DOTA-TOC (GMP quality, product no. 9702) was purchased from ABX, Radeberg, Germany and PSMA-I&T (GMP quality, product no. 000.000.CA0.1000.002R) from piCHEM, Raaba-Grambach, Austria. FAPI-46, manufactured by ABX, Radeberg, Germany, was made available free of costs from SOFIE Biosciences. All chemicals were of pure chemical grade, and solvents for high-pressure-liquid-chromatography (HPLC) were obtained as HPLC grade. TraceSelect water (Sigma-Aldrich Chemie GmbH, Taufkirchen, Germany) was used in all experiments. The pharmaceutical grade lutetium-177 (EndolucinBeta) for single patient doses was purchased from ITM Radiopharma, Garching/Munich, Germany, lutetium-177 n.c.a. 20.27 GBq from Monrol, Gebze/Kocaeli, Turkey, and lutetium-177 n.c.a. 25.89 GBq from Eckert&Ziegler Radiopharma GmbH, Braunschweig, Germany. ModularLab EAZY (Eckert & Ziegler Eurotope GmbH, Berlin, Germany) and the buffer ascorbic acid 50 mg with NaOH 7.9 mg (Polatom, Otwock, Poland) were used. Activity counting was performed using a borehole counter (Nuklear-Medizintechnik Dresden GmbH, Dresden, Germany). HPLC was performed using the HPLC system Knauer Azura (UVD: 2.1 L; P6.1L) coupled with UV and radiometric (Raytest Socket 2′′8103 0370) detectors. The column used is a Synergi™ 4 µm Fusion-RP 80Å, 250 × 4.6 mm. For TLC measurements, the TLC scanner MiniGita from Raytest and TLC Silica gel 60 RP-18 F254 (Sigma-Aldrich) were used. The test for endotoxins was performed using Nexgen PTS (Charles River). The CM cartridge is a cation-exchange cartridge from Sep-Pak Accell Plus light 130 mg sorbent per cartridge, 37–55 μm particle size. The sterility tests were carried out as required by the European Pharmacopoeia by the Institut für Hygiene, Charité.

Preparation for labeling of DOTA-TOC, PSMA-I&T and FAPI-46 with lutetium-177 on ML eazy

First, the commercially available fully automated synthesis platform ML eazy was equipped with a disposable single-use cassette (C0-LUDOTAPSMA-CM for PSMA-I&T and FAPI-46 or C0-LUDOTAPEP-CM for DOTA-TOC). FAPI-46 was prepared in 100 μg aliquots from a stock solution (1 mg/mL) in TraceSelect water. 115 µg DOTA-TOC (lyophilized) was solubilized with 2.5 mL of buffer (single dose), 3 × 115 µg DOTA-TOC were solubilized with 2.5 mL buffer (batch of three doses) or 1.0 mg DOTA-TOC were solubilized in 1000 µL TraceSelect water and 58 µL were used for the 5th synthesis. PSMA-I&T was prepared in 100 µg aliquots from a stock solution (1 mg/mL) in TraceSelect water. The ascorbic acid buffer was prepared following the manufacturer´s protocol: The solid was dissolved in 2.5 mL TraceSelect water. 2.5 mL ascorbic acid buffer plus the respective precursor were added into the vial with the golden cap. An extra sterile vial with 10.0 mL of 0.9% NaCl was attached to the cassette with the green needle. The other steps were in accordance with the manufacturer´s manual.

Labeling with lutetium-177

The synthesis was performed fully automated without any user interaction. [177Lu]LuCl3 obtained from ITM was added to the synthesis cassette by connecting the respective needle of the cassette with the 3 mL V-shaped vial from ITM.

The following parameters were used for the labeling step:

  • DOTA-TOC: 30 min, 95 °C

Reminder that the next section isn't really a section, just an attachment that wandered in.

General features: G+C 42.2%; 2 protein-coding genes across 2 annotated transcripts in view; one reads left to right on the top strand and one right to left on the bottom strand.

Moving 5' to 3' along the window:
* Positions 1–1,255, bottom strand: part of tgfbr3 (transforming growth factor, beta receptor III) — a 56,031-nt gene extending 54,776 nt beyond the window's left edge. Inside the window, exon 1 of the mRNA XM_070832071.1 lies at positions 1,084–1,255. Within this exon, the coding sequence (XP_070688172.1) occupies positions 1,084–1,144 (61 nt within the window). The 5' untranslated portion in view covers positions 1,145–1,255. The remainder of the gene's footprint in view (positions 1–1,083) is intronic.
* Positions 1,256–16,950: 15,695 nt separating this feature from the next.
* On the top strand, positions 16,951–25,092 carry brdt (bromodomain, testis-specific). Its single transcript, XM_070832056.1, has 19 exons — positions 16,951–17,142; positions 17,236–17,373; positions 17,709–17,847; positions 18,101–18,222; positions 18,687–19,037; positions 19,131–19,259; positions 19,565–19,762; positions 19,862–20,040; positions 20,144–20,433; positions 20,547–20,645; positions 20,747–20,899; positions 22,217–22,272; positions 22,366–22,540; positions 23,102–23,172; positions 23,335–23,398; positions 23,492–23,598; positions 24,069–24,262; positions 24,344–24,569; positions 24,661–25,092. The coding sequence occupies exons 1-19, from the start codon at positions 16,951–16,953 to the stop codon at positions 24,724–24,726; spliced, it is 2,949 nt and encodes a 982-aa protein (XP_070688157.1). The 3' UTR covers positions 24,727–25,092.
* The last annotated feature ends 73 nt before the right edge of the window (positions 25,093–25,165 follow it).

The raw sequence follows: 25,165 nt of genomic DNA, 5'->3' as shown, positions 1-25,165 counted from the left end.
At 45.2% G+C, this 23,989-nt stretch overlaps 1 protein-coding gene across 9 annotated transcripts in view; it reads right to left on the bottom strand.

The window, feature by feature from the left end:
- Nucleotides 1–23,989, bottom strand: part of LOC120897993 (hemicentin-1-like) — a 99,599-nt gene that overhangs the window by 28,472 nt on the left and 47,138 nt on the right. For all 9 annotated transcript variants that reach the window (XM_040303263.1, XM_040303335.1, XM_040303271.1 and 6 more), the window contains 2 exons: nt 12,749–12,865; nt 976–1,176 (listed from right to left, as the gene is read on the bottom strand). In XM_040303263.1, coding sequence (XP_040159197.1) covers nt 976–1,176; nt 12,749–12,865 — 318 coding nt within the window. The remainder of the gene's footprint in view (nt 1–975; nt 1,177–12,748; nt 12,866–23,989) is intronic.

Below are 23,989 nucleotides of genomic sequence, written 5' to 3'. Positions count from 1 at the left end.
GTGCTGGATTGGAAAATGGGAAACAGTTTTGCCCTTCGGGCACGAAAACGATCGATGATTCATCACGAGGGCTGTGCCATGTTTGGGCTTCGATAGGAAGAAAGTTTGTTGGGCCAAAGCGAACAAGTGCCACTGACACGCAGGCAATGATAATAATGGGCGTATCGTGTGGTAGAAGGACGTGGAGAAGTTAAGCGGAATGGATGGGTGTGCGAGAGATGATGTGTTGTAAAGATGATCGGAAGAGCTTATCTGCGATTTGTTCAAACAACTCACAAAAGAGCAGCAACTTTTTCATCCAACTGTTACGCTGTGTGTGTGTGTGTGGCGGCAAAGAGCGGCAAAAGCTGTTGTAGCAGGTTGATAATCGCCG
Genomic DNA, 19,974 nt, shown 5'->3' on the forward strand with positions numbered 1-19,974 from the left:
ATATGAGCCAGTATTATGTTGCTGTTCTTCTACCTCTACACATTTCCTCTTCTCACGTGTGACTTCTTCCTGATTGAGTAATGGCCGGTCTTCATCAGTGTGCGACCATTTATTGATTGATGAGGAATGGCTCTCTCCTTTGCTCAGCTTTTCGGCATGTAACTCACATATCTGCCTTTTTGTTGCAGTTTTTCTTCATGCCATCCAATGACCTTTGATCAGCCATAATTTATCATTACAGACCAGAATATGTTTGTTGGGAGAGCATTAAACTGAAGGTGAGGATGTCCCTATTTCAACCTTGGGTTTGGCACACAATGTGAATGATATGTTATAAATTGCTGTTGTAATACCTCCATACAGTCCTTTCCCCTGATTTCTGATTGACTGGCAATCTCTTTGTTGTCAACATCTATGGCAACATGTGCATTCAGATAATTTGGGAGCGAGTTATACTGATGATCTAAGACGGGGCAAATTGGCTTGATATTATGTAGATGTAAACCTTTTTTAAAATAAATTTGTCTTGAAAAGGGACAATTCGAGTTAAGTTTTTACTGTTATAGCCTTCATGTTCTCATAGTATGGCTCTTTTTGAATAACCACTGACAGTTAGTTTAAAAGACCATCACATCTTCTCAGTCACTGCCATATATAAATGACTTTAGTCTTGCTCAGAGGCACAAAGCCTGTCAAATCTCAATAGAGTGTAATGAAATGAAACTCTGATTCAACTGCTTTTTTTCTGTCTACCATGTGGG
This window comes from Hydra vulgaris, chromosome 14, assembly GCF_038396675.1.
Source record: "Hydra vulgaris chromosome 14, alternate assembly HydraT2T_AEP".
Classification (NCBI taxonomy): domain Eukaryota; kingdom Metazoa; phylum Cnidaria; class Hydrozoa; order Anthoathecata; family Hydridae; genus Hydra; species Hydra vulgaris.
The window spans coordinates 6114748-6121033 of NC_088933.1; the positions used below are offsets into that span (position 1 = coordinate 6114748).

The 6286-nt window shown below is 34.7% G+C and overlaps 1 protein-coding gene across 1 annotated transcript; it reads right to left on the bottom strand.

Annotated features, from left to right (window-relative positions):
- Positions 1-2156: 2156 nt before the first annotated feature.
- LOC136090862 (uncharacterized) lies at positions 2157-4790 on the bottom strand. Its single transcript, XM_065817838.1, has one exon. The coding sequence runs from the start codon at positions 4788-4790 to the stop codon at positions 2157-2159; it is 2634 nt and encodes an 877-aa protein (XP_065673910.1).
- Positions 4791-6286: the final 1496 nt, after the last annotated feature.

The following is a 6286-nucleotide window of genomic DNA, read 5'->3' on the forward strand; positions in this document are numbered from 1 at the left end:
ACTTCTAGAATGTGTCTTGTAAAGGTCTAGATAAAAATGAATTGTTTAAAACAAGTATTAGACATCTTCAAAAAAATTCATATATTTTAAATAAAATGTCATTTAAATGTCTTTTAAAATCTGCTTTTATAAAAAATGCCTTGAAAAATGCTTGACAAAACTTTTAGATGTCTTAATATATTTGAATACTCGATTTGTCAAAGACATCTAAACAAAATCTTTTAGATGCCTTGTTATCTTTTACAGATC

• PSMA-I&T: 20 min, 90 °C

  • FAPI-46, 30 min, 90 °C

The reaction mixture was cooled down by adding 10.0 mL 0.9% NaCl to the reaction mixture. The crude reaction solution was subsequently transferred through the CM cartridge and a sterile filter into the product vial. A sample for quality control was taken. The radiochemical yield is expressed as “balanced radiochemical yield”, which means that the radioactivity of the different parts of the synthesis cassette (product vial, waste vial, reactor vial, C18 cartridge, sterility filter and SCX cartridge) were measured and the sum of all parts was taken as total radioactivity. The radiochemical yield of the synthesis was then expressed as ratio in % of the product vial divided by the sum.

Quality control

After synthesis, the product vial was removed from the ML eazy module and further evaluated for quality control determining the following parameters: total product activity, chemical purity, pH, sterility, endotoxins and radiochemical purity (high-pressure-liquid chromatography and TLC). Radio-HPLC was performed with the following method. A: acetonitrile + 0.1% TFA; B: water + 0.1% TFA, gradient: 0–8 min A: 0–50%; 8–10 min A: 50%; 10–12 min A: 50–0% with a flow-rate of 1 mL/min. For iTLC, citrate buffer 0.05 M at pH 5 was used as mobile phases and silicagel strips as stationary phase. The sterility tests were carried out as described in the European Pharmacopoeia by the Institut für Hygiene, Charité.

Availability of data and materials

All data generated or analyzed during this study are included in this published article.



Fibroblast activation protein


Fibroblast activation protein inhibitor


Non decay corrected


Radiochemical yield


Modular Lab PharmTracer

ML eazy:

Modular Lab eazy


Positron Emission Tomography




Trifluoro acetic acid


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We thank Eckert & Ziegler Eurotope GmbH for technical support. We thank SOFIE Biosciences for supplying the FAPI material and for technical support.


Open Access funding enabled and organized by Projekt DEAL.

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AC and SS designed, performed and analyzed the experiments. MB designed and repeated the experiments in order to proof its repeatability. WB and HA evaluated the results concerning clinical applications. All authors read and approved the final manuscript.

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Correspondence to Sarah Spreckelmeyer.

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Cankaya, A., Balzer, M., Amthauer, H. et al. Optimization of 177Lu-labelling of DOTA-TOC, PSMA-I&T and FAPI-46 for clinical application. EJNMMI radiopharm. chem. 8, 10 (2023).